, and saying prayers for the dead declared illegal. Hence, the possible dilemma for Shakespeare was whether to risk punishment by praying for their deceased loved ones or obey the law and allow those souls to languish in flames
This anxiety regarding one's obligations to the dead, Stephen Greenblatt
suggests, lies behind Hamlet's indecision about whether to obey his father's ghost and take revenge on his uncle Claudius
posted by matteo
on Oct 1, 2004 -
The British Library
is putting online 93 high-resolution digitised copies of 21 of Shakespeare's plays. They include many lines and passages that are different from those found in the First Folio editions, which were not printed until after Shakespeare's death. BBC article
posted by stbalbach
on Sep 10, 2004 -
Art to Enchant
: Some of the works of Shakespeare as interpreted by various illustrators throughout the centuries.
posted by iconomy
on Jun 29, 2004 -
Cleveland Press Shakespeare Photographs
Er, no, not photographs of
Shakespeare--that would be difficult--but of Shakespeare's plays in performance, 1870-1982. Covers productions in all media; photographs can be browsed by dramatic genre (tragedy, comedy, etc.). On a related note, see also Harry Rusche's Shakespeare Illustrated
(outstanding and extensive site devoted to nineteenth-century paintings of scenes from Shakespeare's plays).
posted by thomas j wise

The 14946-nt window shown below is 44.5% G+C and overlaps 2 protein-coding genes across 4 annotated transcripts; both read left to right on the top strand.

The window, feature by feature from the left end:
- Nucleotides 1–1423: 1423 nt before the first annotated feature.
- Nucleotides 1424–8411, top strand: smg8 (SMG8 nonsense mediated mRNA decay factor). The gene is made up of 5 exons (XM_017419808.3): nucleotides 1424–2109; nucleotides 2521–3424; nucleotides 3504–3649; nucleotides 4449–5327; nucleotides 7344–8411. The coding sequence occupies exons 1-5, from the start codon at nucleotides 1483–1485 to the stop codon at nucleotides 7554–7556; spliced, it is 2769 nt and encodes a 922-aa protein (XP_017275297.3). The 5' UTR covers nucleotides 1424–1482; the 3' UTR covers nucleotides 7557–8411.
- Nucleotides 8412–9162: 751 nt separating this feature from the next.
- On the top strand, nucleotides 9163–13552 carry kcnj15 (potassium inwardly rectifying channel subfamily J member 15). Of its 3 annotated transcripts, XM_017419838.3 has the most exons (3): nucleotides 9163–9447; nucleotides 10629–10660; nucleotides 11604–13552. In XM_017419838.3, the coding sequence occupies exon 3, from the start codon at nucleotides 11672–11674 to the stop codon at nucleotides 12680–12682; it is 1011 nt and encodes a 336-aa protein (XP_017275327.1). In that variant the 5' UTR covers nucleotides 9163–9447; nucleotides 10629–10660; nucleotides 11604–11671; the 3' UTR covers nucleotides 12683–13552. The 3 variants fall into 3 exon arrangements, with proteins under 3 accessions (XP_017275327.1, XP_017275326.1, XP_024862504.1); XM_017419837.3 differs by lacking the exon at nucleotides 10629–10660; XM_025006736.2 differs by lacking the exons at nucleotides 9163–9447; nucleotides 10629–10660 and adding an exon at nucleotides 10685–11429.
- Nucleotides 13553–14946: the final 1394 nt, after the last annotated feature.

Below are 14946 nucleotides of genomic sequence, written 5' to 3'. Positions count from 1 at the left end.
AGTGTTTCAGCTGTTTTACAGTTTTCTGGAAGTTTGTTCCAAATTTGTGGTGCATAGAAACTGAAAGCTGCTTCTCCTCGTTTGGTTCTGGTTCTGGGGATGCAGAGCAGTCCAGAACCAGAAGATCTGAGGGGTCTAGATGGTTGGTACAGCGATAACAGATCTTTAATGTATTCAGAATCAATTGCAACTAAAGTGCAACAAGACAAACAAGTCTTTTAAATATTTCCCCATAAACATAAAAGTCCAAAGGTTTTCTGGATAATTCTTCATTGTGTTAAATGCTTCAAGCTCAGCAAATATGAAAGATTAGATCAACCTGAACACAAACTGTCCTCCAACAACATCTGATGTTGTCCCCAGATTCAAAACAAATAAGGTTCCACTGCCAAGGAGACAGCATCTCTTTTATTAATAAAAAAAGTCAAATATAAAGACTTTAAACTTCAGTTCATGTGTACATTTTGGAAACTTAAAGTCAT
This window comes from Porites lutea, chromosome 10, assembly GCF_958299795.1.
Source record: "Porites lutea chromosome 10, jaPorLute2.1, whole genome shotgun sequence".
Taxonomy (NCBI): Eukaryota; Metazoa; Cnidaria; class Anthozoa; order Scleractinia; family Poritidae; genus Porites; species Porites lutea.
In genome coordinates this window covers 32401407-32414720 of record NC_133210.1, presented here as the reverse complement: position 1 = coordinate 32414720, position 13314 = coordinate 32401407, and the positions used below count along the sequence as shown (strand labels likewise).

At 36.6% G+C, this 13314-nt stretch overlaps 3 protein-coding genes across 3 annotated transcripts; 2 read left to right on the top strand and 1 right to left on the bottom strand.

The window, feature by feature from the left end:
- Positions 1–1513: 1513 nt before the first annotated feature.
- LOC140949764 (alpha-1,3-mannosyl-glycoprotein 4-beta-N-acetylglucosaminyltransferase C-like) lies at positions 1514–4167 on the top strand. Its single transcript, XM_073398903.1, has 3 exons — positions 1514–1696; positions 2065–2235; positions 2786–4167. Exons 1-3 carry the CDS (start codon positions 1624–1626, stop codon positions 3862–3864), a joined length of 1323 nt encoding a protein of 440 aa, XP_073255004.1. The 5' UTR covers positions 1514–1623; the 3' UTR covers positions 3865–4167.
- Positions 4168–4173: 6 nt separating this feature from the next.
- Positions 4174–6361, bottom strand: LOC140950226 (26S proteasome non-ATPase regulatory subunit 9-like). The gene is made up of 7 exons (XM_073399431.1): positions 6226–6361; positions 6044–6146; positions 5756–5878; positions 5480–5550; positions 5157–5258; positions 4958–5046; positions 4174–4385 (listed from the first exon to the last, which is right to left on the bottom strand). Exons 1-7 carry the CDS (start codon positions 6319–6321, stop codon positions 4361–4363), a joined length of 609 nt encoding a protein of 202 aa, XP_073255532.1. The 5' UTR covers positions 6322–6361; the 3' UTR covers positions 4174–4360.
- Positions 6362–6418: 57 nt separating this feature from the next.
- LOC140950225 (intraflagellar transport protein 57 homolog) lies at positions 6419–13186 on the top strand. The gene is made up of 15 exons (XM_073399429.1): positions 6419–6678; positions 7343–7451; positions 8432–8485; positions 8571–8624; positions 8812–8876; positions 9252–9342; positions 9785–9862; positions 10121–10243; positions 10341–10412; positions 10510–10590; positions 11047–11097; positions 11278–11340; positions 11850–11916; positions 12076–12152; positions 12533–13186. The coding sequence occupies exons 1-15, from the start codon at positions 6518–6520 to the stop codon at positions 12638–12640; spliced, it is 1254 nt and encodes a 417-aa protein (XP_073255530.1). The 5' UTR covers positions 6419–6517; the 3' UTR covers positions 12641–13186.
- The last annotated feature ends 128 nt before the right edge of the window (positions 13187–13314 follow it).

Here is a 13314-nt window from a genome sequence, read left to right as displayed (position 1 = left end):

on Sep 27, 2003 -
Barbra Streisand misquotes Shakespeare. She recited the lines believed to be from the play Julius Caesar, as she urged the party to oppose the Republican stance on Iraq and the erosion of civil liberties under President George W Bush.
This coming after the rumor that her recent letter
to House Minority Leader Richard Gephardt was ridden with typos and misspellings. Oi vey!
posted by gwong
on Oct 3, 2002 -
Play The Britney Spears vs. Shakespeare Game:
This is more than a bit of fun from The Philosopher's Magazine
. After answering a few questions on your definition of what makes a great work of art, you get to choose two artists and rate them both. ( Yes, you can even pit Britney against Shakespeare). You'll then get a final score on who is, according to your criteria, il miglior fabro
. Julien Baggini
's essay, Who's The Greatest?
, is well worth reading beforehand. [I pitted T.S.Eliot against Miles Davis and Miles Davis won hands down...
posted by MiguelCardoso
on Jul 30, 2002 -
The Bard's sexuality comes into question, again, on his birthday.
'The portrait already has considerable intrinsic historical interest, and if you believe that the young man addressed in the sonnets was Henry Wriothesley there is the additional thrill that this could be the face that Shakespeare fell in love with, perhaps wishing its owner was a girl. The magnitude of the thrill depends on how much you think the identity of the young person matters to the poems. Many think it matters a lot.'